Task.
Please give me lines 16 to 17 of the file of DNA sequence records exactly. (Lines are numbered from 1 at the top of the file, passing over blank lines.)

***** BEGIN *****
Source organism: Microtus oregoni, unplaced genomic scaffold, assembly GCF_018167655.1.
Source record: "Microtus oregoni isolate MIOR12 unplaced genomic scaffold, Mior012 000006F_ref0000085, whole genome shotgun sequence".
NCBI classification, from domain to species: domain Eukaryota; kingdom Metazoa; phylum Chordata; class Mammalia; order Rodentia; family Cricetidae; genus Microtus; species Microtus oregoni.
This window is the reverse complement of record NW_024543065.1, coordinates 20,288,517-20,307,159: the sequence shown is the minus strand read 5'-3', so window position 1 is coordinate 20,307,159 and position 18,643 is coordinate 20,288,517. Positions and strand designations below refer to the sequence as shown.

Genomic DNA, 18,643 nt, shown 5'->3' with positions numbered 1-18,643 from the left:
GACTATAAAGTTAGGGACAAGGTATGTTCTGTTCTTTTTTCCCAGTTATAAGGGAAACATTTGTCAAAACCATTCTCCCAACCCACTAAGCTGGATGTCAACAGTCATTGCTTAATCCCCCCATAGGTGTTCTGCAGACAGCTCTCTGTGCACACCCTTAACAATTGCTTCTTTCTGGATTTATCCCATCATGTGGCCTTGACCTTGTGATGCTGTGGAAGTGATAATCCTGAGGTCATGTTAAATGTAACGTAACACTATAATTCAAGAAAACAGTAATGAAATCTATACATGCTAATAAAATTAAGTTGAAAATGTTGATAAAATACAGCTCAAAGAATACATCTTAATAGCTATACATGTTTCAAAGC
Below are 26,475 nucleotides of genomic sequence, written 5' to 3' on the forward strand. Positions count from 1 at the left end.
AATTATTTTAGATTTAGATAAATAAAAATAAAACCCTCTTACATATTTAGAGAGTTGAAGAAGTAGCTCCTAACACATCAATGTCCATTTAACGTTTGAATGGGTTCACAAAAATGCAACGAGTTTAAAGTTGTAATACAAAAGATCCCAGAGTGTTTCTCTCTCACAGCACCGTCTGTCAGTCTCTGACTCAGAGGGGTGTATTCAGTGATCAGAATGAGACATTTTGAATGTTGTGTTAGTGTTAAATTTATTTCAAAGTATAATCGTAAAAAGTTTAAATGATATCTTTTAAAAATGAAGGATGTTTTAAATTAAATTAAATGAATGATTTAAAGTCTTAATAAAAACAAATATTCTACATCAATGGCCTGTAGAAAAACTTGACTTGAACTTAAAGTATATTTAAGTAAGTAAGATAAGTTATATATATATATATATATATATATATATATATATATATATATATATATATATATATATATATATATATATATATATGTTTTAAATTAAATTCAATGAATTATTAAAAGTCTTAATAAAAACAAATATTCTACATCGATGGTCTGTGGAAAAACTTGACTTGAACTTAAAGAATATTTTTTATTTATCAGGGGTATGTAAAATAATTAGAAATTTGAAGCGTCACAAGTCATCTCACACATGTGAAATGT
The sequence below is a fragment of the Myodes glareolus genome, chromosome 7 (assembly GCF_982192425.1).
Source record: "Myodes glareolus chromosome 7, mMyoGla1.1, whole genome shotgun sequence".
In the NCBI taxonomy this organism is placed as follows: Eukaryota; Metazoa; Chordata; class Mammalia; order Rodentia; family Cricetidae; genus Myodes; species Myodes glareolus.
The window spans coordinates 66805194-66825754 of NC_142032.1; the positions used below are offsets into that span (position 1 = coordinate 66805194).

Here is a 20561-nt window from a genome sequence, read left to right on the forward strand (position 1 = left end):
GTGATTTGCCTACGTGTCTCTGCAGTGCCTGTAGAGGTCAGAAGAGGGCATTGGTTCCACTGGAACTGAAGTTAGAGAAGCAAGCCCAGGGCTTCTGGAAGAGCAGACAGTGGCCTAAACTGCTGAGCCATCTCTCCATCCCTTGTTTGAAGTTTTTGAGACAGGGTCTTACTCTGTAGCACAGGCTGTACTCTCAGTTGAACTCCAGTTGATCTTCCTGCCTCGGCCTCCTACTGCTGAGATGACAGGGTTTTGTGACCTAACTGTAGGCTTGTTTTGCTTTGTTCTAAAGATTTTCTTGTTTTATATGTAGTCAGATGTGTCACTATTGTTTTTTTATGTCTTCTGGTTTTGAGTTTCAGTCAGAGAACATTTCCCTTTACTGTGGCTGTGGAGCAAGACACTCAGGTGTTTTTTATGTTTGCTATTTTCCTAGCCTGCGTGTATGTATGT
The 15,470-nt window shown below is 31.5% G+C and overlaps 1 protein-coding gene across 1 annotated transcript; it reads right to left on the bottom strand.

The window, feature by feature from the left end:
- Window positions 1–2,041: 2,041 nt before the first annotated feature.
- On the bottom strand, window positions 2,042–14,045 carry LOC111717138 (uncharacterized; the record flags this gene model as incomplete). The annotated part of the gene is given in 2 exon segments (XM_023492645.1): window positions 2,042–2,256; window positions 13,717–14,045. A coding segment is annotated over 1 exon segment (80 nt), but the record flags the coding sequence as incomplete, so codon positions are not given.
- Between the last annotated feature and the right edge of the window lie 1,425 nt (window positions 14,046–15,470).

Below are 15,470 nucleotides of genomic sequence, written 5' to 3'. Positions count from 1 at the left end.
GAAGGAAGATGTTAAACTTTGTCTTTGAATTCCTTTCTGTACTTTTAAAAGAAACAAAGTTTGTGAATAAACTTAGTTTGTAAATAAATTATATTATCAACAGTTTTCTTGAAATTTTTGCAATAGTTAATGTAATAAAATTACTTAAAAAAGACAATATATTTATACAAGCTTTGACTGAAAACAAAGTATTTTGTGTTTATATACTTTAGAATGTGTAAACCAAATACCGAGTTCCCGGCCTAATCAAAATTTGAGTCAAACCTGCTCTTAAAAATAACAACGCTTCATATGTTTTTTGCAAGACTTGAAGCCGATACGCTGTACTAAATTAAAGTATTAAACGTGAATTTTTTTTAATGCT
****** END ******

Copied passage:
The window, feature by feature from the left end:
- Window positions 1–2,041: 2,041 nt before the first annotated feature.